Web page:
August 2011 Sky from the Keeble Observatory
As this is written, the last landing ever for the Space Shuttle has just happened.
30 years; 135 flights; two preventable tragedies with 14 deaths in flight. And,
this is also the end - for the foreseeable future – of an American launched into
space on an American space craft. For all its flaws, the Shuttle was a technical
marvel: no other vehicle, before or since, was designed and built to fly multiple
times into orbit and return crews to Earth. For an entire generation, we saw men
and women rocket into space to launch, retrieve, and repair satellites. They built
the International Space Station. They did some (not a lot, admittedly) important
science, mostly about the physiological effects of going into a “weightless” environment.
That we do not have a replacement vehicle I attribute to a lack of clear vision.
President Kennedy proposed that we chose to go to the Moon, not because it was easy
but because it was hard (and because we were in a “space race” with the Soviet Union).
We met that challenge. President Nixon approved the Space Shuttle – but it was a
pale echo of the proposed vehicle which would carry astronauts to a space station
to be used as a construction site to return permanently astronauts to the Moon.
The first President Bush proposed returning to the Moon, and then on to Mars … but
that proposal was unfunded and died for lack of any support in Congress. His son
proposed the “Constellation” program, which would build a successor vehicle to the
Shuttle, a new heavy lift booster, and return to the Moon by 2020 and construction
of a permanent base. His plan included terminating the Shuttle, completing and then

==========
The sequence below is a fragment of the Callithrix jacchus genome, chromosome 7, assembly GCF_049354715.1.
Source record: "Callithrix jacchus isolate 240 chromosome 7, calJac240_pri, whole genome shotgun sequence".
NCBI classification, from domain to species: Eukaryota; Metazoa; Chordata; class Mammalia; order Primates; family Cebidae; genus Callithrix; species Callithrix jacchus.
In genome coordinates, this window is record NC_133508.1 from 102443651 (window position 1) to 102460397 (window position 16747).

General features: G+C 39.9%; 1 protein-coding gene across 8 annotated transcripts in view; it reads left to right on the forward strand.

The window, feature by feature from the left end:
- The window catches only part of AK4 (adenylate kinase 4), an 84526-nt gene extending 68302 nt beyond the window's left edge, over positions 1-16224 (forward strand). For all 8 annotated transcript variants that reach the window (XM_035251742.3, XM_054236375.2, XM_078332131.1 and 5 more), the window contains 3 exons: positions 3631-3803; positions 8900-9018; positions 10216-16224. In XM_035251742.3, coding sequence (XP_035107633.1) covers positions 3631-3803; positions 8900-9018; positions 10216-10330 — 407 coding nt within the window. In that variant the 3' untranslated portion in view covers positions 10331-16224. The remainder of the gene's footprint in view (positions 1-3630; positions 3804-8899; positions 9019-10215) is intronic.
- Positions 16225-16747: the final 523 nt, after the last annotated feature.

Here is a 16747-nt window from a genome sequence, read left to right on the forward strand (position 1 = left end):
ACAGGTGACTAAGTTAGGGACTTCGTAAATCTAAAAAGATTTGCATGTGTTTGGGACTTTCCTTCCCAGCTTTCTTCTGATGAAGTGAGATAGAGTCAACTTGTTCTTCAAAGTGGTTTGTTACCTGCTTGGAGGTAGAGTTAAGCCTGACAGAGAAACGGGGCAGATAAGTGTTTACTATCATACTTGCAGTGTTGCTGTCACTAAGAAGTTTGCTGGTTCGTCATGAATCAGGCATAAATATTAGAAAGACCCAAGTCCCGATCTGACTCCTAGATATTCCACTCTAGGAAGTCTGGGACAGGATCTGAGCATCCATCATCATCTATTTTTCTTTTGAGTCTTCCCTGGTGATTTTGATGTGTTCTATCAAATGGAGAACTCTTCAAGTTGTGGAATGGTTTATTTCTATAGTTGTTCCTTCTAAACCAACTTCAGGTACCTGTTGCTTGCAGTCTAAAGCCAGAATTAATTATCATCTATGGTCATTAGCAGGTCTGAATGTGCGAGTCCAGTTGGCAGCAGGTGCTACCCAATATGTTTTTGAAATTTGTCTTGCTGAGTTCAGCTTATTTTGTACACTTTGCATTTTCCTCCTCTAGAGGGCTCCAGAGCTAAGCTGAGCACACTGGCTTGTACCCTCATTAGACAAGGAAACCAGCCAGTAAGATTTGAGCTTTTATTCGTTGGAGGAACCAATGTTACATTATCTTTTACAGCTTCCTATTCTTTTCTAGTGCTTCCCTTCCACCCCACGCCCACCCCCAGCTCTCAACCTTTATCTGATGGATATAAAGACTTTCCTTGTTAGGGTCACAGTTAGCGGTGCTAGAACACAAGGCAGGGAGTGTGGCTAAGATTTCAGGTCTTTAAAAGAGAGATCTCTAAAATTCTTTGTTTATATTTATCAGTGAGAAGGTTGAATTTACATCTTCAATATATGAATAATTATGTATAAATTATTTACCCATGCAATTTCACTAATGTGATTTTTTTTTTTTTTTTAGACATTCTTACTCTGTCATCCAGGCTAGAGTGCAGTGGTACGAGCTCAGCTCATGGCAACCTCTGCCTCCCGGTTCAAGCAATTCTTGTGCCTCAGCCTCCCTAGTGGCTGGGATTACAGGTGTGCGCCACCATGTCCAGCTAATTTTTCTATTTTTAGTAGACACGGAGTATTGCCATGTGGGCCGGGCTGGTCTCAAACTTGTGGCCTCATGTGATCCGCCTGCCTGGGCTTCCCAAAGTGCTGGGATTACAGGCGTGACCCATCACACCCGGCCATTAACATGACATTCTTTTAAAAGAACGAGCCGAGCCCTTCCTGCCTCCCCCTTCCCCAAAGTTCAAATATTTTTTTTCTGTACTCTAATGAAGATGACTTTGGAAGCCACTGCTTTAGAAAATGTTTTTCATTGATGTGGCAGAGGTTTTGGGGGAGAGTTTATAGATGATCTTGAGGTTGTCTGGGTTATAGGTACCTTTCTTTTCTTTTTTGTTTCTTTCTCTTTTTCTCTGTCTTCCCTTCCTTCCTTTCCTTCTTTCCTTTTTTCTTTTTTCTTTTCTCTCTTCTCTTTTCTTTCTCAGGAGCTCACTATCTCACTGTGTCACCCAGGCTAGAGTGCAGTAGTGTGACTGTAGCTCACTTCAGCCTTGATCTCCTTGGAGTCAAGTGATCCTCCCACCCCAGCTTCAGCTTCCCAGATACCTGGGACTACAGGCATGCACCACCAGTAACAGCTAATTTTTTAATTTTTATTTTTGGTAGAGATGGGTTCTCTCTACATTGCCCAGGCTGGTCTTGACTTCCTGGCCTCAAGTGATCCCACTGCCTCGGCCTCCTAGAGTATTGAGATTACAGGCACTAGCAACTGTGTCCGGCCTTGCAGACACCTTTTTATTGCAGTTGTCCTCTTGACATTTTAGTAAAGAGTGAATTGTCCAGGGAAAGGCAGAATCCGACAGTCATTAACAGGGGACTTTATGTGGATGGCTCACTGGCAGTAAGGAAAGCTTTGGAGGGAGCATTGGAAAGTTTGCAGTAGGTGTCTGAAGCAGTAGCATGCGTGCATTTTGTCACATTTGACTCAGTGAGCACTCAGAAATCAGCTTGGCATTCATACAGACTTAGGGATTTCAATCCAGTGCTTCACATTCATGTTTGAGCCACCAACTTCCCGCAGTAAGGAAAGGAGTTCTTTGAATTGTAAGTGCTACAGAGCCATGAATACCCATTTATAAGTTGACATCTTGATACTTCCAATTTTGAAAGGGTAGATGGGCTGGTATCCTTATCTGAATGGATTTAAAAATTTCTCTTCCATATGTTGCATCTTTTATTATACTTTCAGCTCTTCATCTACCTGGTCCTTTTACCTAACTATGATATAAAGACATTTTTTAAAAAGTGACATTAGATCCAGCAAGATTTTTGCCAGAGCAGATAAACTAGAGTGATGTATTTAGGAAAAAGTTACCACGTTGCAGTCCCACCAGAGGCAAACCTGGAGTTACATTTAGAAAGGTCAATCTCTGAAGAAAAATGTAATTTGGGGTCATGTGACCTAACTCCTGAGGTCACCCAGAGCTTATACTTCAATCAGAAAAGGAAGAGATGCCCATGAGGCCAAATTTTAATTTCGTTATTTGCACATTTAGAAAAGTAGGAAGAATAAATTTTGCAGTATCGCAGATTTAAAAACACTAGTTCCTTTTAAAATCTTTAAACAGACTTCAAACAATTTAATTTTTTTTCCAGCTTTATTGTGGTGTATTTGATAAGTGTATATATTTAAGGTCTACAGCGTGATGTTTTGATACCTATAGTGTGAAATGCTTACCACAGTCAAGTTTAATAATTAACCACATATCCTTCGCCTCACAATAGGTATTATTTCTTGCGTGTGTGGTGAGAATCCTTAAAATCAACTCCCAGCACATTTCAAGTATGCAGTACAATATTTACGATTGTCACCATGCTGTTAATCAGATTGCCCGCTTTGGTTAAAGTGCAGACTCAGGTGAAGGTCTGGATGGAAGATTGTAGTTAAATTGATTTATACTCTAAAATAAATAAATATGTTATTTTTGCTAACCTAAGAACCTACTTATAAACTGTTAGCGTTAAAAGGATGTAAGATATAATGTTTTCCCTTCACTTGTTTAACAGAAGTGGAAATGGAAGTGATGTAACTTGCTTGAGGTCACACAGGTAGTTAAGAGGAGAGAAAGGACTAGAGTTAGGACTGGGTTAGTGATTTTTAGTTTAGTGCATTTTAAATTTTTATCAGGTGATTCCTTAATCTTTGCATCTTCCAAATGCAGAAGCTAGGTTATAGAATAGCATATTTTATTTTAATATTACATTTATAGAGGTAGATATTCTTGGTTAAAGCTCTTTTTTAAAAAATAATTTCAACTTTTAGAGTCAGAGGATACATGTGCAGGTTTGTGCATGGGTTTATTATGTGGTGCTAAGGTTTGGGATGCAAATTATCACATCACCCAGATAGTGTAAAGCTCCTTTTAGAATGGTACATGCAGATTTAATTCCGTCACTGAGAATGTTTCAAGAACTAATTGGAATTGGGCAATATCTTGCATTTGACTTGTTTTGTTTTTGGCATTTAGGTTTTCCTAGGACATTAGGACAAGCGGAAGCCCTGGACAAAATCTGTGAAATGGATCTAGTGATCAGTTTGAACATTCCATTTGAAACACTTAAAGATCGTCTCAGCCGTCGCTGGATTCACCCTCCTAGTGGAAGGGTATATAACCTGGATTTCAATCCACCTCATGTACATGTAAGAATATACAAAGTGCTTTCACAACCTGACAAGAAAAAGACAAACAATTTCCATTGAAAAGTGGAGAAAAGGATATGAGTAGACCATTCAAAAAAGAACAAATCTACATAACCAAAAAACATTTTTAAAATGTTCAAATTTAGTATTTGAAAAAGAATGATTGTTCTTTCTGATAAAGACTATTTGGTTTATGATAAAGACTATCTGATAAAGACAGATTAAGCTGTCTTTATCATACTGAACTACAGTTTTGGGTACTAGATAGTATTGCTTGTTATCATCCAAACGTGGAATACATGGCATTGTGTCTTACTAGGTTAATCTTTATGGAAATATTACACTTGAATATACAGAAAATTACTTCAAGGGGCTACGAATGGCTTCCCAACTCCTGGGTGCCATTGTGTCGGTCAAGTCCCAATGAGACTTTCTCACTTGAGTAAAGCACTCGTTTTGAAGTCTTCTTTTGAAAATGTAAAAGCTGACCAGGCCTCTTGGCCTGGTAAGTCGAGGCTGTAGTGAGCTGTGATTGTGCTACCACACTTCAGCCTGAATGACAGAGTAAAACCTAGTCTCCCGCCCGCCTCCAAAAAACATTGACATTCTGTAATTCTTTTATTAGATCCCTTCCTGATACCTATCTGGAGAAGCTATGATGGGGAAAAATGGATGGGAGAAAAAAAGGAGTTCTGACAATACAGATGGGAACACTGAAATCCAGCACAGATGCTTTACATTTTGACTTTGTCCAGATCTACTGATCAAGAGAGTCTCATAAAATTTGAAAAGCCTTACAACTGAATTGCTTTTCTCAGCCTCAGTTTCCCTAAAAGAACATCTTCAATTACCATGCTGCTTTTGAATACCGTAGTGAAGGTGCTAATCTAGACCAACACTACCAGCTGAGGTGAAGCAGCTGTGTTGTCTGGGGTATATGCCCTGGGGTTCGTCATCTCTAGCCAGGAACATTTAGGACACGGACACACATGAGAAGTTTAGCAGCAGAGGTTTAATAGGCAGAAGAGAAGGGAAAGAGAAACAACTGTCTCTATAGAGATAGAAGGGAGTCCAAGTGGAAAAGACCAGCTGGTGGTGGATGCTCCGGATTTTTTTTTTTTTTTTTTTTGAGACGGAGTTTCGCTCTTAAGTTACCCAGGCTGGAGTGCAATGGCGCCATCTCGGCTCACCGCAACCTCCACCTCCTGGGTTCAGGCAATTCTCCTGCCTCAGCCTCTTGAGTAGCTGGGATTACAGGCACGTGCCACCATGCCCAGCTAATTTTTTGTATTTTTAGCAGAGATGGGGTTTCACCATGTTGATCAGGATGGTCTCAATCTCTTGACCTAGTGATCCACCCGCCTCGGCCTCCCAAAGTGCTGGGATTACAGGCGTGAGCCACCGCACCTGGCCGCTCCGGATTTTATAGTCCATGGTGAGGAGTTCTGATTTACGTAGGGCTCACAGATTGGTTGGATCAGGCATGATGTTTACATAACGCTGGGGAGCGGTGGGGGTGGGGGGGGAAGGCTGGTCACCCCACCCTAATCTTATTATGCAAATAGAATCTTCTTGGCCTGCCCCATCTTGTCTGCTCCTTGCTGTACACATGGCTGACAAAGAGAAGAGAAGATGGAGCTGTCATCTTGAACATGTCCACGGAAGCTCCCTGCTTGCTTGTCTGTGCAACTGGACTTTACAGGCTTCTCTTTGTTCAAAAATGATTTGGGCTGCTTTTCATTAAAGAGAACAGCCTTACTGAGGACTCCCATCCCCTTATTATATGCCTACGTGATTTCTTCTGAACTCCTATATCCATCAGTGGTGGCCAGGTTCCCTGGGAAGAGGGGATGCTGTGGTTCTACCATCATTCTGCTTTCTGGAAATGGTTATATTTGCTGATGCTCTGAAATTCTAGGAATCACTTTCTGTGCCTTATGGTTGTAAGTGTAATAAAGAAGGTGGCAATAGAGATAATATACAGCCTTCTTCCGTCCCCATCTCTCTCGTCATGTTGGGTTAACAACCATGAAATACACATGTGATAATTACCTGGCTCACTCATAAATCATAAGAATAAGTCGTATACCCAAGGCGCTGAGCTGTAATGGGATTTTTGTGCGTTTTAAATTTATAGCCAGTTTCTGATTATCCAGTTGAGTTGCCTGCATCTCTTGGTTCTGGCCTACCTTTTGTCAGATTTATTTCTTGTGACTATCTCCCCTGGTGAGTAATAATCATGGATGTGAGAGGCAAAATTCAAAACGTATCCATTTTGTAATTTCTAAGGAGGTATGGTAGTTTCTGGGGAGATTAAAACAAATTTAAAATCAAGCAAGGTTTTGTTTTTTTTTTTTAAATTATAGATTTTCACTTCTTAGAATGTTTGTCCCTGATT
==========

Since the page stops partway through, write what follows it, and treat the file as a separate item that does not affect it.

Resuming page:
abandoning the International Space Station, and – oh, by the way – proposing
no funding for this project until after he left office.
President Obama changed the plan again! The current blueprint keeps us dependent
on Russian Soyuz transport to the Space Station for at least the next three years,
when it is hoped that private companies will develop a new crew vehicle. The lofty
goal is for an asteroid rendezvous and then a mission to Mars orbit.
In my opinion, the problem is with multiple and shifting visions. In Proverbs 29:18,
we read that “Where there is no vision, the people perish.” Substitute “human space
flight” for “people.” This should not be a battle between robotic space exploration
– which is exciting and valuable in its own right – and human space flight. With
vision and political will, we can do both. The country’s current fiscal mess was
not caused by the miniscule NASA budget.
On two lighter notes: NASA’s DAWN probe has gone into orbit around the main belt
asteroid 4 Vesta (4 because it was the 4th asteroid discovered), the
second largest asteroid in the asteroid belt. After a year, it will restart its
ion engine and head off to rendezvous with 1 Ceres, the largest and first-discovered
asteroid. And, using the Hubble Space Telescope, researchers have discovered a 4th
moon orbiting the dwarf planet Pluto. More on both of these next month.
Lunar phases for August: First Quarter on the 6th, at 7:08 am;
Full Moon on the 13th at 2:57 pm; Last Quarter on the 21st,